In 1973, he was appointed WCC deputy general secretary, with responsibilities from 1979 as staff moderator of the Unit on Justice and Service.
“I believe that the perspective of the Pilgrimage of Justice and Peace can strengthen this relational understanding of the oikoumene,” Raiser writes in the final chapter.
He notes that the image of the pilgrimage was alluded to already in the closing words of Potter at the 1975 Nairobi assembly of the WCC and was prominent in discussions at the Fifth World Conference on Faith and Order at Santiago de Compostela in 1993.
“The pilgrimage is thus a dynamic and open-ended concept. It is essentially about relationships with and among those who journey together. They come from different directions and meet each other at unexpected points, but all have left their secure places behind and are prepared to be transformed and renewed through the encounters,” writes Raiser.
Georges ‘Yorgo’ Lemopolous, who served as deputy to five WCC general secretaries in his own ecumenical journey, read some lines that he believed will “help us to better understand what one can find throughout Konrad’s memoirs”.
The word came from Dr Willem A. Visser’t Hooft, founding general secretary of the WCC in 1948, who spoke once about the future of the ecumenical movement and had observed that:
“The ecumenical journey is like Abraham’s journey, when God commanded him to leave his country, to go in the direction that God shows us; the direction of unity, but without knowing much except that God is asking us to do certain things today and may ask us to do certain other things tomorrow.”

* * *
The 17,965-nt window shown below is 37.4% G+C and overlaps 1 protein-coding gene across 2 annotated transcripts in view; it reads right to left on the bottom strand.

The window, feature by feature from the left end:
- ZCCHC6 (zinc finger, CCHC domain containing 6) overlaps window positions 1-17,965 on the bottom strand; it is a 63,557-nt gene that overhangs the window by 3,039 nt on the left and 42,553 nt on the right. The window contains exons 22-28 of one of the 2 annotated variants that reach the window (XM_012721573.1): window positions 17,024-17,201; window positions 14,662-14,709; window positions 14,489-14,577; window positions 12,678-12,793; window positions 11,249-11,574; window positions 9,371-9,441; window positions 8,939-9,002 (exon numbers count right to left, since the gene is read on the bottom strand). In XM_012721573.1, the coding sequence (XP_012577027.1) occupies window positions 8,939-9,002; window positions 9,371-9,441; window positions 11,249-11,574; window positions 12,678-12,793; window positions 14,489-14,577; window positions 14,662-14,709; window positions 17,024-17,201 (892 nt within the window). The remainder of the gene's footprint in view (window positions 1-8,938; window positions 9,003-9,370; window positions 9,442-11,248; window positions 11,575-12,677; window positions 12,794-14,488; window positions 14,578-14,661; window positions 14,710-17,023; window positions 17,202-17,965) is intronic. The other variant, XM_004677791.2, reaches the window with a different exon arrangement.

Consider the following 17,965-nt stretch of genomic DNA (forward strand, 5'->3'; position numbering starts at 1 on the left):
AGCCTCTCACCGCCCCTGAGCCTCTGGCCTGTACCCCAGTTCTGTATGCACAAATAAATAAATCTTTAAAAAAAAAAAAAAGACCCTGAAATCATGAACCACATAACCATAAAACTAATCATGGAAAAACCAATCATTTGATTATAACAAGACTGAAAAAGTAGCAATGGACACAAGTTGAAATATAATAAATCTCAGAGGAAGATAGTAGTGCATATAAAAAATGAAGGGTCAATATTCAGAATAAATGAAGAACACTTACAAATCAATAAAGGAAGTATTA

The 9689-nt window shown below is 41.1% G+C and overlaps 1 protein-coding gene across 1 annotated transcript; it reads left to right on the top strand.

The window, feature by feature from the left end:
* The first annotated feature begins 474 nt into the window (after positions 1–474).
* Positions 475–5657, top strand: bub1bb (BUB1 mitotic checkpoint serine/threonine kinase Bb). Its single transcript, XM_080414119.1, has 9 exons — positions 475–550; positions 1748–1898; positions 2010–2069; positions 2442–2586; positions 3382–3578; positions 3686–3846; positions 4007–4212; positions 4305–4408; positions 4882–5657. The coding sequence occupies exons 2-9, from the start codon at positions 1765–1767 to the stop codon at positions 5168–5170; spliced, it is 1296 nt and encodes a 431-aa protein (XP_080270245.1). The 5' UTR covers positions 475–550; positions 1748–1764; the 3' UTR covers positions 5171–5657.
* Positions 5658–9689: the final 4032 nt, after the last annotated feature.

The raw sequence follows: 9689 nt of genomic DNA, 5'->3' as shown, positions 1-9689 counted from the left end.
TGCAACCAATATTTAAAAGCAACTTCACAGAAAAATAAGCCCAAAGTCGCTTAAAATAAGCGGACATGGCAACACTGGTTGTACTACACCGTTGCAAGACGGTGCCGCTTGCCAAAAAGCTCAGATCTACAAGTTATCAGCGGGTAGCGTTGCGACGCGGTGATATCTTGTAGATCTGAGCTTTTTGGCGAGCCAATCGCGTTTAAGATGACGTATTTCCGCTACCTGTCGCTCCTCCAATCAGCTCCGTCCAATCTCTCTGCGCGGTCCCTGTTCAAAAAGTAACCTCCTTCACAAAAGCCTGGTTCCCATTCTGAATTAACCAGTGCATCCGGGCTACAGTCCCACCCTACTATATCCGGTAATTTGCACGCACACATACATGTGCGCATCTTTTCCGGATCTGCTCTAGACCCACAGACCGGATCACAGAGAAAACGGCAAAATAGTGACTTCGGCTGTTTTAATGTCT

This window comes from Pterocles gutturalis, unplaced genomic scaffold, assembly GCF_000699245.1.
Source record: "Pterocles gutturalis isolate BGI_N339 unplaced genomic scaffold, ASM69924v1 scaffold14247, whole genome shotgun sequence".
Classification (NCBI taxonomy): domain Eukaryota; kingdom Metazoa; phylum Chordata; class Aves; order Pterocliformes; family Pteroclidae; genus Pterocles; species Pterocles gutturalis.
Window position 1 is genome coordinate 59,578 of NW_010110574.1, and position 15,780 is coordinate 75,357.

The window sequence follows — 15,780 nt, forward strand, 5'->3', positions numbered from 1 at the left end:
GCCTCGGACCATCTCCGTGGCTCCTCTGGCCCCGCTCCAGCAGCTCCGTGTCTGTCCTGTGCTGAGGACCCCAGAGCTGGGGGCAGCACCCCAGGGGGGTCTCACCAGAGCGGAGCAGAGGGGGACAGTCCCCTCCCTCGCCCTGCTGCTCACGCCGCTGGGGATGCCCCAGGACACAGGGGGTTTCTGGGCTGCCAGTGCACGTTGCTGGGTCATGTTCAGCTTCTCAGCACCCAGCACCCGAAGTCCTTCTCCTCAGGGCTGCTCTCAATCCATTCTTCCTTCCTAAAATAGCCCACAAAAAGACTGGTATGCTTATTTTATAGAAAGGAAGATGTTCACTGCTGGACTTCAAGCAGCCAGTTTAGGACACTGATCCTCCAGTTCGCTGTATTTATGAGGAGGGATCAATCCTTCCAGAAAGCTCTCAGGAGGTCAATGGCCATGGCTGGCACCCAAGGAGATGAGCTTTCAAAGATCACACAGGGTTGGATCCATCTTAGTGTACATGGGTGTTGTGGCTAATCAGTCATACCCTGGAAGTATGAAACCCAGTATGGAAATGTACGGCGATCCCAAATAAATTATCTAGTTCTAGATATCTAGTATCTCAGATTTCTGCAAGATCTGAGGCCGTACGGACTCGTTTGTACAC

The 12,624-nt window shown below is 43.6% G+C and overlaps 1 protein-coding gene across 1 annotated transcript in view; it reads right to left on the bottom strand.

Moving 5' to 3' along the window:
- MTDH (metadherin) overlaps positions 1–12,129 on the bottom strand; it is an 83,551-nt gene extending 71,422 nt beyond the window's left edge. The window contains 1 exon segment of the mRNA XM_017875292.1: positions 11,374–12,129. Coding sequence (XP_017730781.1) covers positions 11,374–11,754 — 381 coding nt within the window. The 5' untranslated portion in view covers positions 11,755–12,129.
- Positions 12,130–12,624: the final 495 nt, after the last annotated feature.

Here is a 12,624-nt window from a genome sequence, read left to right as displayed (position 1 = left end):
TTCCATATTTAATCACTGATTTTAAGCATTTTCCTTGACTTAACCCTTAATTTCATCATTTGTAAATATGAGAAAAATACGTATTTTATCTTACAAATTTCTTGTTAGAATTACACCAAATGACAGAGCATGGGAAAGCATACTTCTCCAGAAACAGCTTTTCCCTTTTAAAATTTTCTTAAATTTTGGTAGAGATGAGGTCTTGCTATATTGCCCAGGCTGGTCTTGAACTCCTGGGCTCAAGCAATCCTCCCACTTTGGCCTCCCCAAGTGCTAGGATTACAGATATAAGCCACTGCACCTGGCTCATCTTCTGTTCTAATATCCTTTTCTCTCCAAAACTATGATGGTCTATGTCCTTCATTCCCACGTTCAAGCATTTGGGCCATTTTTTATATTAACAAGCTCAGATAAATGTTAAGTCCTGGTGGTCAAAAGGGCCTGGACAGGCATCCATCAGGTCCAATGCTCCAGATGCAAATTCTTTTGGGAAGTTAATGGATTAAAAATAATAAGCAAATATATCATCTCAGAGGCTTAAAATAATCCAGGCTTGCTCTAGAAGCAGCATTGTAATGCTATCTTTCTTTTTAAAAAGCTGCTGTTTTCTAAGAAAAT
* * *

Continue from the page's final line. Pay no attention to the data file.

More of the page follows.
The direction taken by the ecumenical movement -- and more specifically by the Council -- has always been “the direction of unity,” said Lemopolous. However, because of the changing ecclesial, ecumenical and political landscape, to fulfill its purpose, the Council has tried “to do things differently”.
He said the WCC is deeply indebted to Konrad Raiser for his legacy.
Dr Agnes Abuom, moderator of the WCC Central Committee, described it as a wonderful day to see some of the stalwarts of the ecumenical movement present and said she wanted to contextualize some of the points in Raiser’s last chapter and look forward.
“Justice and peace have been central motifs in the WCC and the ecumenical movement,” the Kenyan ecumenist noted.
She also rued that perhaps after the urban-rural programme of the WCC, “We have somewhat not fully engaged with the working class.
“And this is because the labour situation has transformed radically. We have turned away from secure labour and employer relationships to casual labour, undermining the rights and security of workers,” she explained.
Abuom invited the WCC to look at the changing landscape of labour and labourers saying she would like to bring to its centre this subject and the talk of “migrant labour and trafficking of human lives”.
For more information about the WCC 70th anniversary: www.oikoumene.org/wcc70